In a brief mid-day ceremony, Public Safety Chief Cary Lewandowski announced the village’s American LaFrance Century Edition 1500 GPM Pumper engine will be donated to the Northern Illinois Fire Museum to make way for a new truck that can pump up to 2,000 gallons a minute.
“It was designed and built with specific specifications which will meet or exceed the community’s needs for many years to come,” Lewandowski said of the new truck. Altogether, the village has three trucks.
As part of the handing-off tradition, water from the old truck poured out onto the new vehicle for its first “bath.”
“The ceremony re-establishes the pride of ownership that comes with tradition, respect and appreciation for dedicated service,” Lewandowski said.
But not only was the water flowing; so was sentiment for the old white truck about to be sent off into retirement.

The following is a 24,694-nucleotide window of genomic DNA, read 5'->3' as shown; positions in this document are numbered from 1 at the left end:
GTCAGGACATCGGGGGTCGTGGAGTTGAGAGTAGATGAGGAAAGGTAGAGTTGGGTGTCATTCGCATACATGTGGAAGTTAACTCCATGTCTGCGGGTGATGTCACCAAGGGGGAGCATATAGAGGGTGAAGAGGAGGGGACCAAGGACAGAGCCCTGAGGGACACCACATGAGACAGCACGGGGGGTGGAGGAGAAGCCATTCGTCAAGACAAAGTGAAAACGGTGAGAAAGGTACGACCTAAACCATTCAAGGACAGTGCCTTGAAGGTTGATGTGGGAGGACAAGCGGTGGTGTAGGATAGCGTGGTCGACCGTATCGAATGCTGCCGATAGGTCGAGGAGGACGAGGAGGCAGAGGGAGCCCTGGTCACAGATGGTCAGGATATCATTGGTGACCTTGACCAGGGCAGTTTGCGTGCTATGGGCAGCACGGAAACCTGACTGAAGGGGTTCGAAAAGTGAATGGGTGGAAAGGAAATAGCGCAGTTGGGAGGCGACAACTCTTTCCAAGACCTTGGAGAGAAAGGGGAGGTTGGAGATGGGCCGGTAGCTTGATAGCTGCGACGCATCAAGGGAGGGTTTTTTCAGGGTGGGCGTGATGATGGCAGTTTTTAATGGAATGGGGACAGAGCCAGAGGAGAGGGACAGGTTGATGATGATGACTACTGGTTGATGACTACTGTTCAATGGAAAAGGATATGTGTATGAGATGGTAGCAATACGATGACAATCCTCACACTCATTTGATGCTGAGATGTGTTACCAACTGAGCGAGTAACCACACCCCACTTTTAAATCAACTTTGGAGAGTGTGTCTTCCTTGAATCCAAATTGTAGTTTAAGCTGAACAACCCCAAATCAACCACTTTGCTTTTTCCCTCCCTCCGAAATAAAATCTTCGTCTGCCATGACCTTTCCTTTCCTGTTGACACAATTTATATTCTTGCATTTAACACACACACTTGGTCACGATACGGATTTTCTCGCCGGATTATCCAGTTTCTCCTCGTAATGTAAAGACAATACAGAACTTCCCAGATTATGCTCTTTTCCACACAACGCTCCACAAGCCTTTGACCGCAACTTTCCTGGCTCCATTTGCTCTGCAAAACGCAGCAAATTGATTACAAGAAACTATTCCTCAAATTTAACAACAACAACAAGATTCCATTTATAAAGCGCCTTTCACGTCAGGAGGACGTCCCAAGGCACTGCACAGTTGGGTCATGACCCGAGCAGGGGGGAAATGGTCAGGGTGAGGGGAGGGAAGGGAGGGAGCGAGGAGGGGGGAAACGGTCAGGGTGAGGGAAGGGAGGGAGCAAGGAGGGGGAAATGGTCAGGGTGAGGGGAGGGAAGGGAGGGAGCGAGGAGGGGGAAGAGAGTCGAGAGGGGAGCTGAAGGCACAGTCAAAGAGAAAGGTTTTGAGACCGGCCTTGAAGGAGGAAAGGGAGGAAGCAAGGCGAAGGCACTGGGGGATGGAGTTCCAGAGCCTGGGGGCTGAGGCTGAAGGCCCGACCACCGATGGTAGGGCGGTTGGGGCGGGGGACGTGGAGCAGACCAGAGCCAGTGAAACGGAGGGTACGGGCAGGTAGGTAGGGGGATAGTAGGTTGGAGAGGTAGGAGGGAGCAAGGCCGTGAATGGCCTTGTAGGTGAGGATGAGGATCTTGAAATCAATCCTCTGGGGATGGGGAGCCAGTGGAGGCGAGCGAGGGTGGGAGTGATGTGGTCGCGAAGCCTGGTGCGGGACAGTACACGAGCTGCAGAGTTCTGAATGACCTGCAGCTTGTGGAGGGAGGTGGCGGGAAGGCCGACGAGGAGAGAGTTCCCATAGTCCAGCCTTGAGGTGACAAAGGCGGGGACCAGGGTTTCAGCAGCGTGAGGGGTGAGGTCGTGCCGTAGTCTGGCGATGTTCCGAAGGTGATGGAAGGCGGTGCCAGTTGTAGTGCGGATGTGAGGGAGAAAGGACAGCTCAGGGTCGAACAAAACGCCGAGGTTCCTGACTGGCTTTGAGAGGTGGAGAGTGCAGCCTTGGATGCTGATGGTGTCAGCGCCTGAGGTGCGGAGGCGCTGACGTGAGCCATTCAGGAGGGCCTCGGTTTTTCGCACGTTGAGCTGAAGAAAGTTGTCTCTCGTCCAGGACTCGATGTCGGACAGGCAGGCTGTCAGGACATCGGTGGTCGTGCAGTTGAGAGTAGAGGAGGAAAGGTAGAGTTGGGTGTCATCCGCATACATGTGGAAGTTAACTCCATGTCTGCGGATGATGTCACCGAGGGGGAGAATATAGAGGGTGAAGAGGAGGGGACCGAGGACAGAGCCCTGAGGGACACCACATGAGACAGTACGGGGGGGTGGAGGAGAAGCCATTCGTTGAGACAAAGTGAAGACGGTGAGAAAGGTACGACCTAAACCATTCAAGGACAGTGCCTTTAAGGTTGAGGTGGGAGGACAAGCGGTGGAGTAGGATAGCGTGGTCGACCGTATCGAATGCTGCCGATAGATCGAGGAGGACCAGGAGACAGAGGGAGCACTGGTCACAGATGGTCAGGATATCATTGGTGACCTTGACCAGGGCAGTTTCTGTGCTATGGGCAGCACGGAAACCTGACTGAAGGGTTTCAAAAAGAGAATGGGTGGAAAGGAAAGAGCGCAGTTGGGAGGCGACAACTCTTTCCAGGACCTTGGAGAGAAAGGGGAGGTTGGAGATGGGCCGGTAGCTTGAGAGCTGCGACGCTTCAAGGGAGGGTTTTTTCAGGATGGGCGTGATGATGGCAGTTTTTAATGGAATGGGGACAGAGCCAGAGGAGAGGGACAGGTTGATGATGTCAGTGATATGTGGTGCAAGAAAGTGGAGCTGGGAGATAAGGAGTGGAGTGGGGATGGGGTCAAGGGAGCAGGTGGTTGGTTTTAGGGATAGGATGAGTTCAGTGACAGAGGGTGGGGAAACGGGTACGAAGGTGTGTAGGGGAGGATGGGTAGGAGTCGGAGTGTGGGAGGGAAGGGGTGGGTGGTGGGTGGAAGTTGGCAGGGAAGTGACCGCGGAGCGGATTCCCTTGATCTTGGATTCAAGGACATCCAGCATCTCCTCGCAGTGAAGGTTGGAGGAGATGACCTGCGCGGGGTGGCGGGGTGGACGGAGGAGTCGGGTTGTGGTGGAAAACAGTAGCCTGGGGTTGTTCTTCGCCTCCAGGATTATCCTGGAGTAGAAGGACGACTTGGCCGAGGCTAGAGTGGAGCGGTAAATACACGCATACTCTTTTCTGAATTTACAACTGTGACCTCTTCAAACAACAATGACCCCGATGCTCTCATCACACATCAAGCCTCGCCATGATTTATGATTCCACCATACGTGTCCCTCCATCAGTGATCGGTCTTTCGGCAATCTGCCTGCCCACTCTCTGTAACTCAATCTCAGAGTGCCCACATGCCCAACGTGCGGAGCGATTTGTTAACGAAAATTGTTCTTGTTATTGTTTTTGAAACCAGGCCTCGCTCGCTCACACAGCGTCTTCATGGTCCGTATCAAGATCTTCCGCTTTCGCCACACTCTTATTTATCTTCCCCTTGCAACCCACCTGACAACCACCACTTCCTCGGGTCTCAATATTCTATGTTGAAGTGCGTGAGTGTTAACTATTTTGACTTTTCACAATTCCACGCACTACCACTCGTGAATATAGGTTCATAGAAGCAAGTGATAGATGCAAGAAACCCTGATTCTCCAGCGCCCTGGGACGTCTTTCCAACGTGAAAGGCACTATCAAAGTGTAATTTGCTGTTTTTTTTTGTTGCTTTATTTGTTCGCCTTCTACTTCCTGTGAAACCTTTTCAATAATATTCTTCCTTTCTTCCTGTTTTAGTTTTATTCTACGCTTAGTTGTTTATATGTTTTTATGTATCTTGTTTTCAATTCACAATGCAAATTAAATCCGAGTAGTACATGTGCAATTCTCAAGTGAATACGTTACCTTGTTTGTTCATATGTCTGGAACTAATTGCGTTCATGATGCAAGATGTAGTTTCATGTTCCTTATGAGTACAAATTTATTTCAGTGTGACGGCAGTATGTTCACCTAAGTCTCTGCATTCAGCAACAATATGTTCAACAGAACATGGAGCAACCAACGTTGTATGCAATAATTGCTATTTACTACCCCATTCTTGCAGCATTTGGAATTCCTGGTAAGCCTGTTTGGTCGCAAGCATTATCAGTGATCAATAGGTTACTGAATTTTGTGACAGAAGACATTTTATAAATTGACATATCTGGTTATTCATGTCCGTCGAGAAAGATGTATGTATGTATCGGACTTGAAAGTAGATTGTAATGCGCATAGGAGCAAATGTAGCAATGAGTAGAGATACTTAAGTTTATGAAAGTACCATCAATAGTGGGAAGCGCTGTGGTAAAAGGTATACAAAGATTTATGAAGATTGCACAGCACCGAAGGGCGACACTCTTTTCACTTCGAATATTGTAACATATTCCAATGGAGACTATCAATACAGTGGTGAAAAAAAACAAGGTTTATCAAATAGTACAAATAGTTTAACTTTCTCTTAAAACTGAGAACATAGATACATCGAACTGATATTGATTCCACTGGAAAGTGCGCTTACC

“It is with pride that we retire our 1981 engine today. It has faithfully served Glencoe and the entire North Shore as a front-line and reserve engine for the past 34 years,” Lewandowski said. “Its shining moment came in 1992, when it pumped continuously without failure at the Chicago Loop flood disaster.”
Lewandowski later estimated the now retired truck was used at least 150 times dating back to its initiation, which came in the first year of Ronald Reagan being in the White House.
Glencoe, which got its first piece of motorized fire equipment in 1915, is donating the truck to the Marengo-based Northern Illinois Fire Museum, which will now have equipment from six different communities.
“We want to preserve the history of the fire service and we want to use it as an educational area for kids to come out and learn about the fire service and fire safety,” added the Fire Museum’s President, Dennis Ahrens, himself a retired firefighter.
While the truck will have a new home, museum officials said they will bring the truck back to the village for ceremonies such as parades if asked.
For more information, view www.chicagotribune.com